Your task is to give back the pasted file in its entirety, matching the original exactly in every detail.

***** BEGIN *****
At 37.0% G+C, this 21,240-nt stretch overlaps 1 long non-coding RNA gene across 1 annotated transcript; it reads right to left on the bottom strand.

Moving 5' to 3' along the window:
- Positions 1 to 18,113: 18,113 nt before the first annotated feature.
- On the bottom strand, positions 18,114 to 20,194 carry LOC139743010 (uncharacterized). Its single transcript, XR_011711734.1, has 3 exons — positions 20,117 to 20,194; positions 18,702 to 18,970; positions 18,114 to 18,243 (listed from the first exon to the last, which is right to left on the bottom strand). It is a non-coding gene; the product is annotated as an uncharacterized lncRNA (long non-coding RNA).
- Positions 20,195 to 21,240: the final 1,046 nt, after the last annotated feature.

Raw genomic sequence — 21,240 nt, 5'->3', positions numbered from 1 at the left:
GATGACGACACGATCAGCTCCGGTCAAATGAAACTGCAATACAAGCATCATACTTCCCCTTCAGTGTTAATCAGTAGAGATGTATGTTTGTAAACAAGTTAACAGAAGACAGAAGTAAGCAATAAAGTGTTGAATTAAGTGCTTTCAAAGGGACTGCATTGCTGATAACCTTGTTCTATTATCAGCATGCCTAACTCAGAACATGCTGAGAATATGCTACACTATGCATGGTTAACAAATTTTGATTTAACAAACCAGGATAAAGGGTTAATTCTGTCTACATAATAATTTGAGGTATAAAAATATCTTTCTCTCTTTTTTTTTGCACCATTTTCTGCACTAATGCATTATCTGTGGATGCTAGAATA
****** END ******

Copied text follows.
At 37.0% G+C, this 21,240-nt stretch overlaps 1 long non-coding RNA gene across 1 annotated transcript; it reads right to left on the bottom strand.

Moving 5' to 3' along the window:
- Positions 1 to 18,113: 18,113 nt before the first annotated feature.
- On the bottom strand, positions 18,114 to 20,194 carry LOC139743010 (uncharacterized). Its single transcript, XR_011711734.1, has 3 exons — positions 20,117 to 20,194; positions 18,702 to 18,970; positions 18,114 to 18,243 (listed from the first exon to the last, which is right to left on the bottom strand). It is a non-coding gene; the product is annotated as an uncharacterized lncRNA (long non-coding RNA).
- Positions 20,195 to 21,240: the final 1,046 nt, after the last annotated feature.

Raw genomic sequence — 21,240 nt, 5'->3', positions numbered from 1 at the left:
GATGACGACACGATCAGCTCCGGTCAAATGAAACTGCAATACAAGCATCATACTTCCCCTTCAGTGTTAATCAGTAGAGATGTATGTTTGTAAACAAGTTAACAGAAGACAGAAGTAAGCAATAAAGTGTTGAATTAAGTGCTTTCAAAGGGACTGCATTGCTGATAACCTTGTTCTATTATCAGCATGCCTAACTCAGAACATGCTGAGAATATGCTACACTATGCATGGTTAACAAATTTTGATTTAACAAACCAGGATAAAGGGTTAATTCTGTCTACATAATAATTTGAGGTATAAAAATATCTTTCTCTCTTTTTTTTTGCACCATTTTCTGCACTAATGCATTATCTGTGGATGCTAGAATA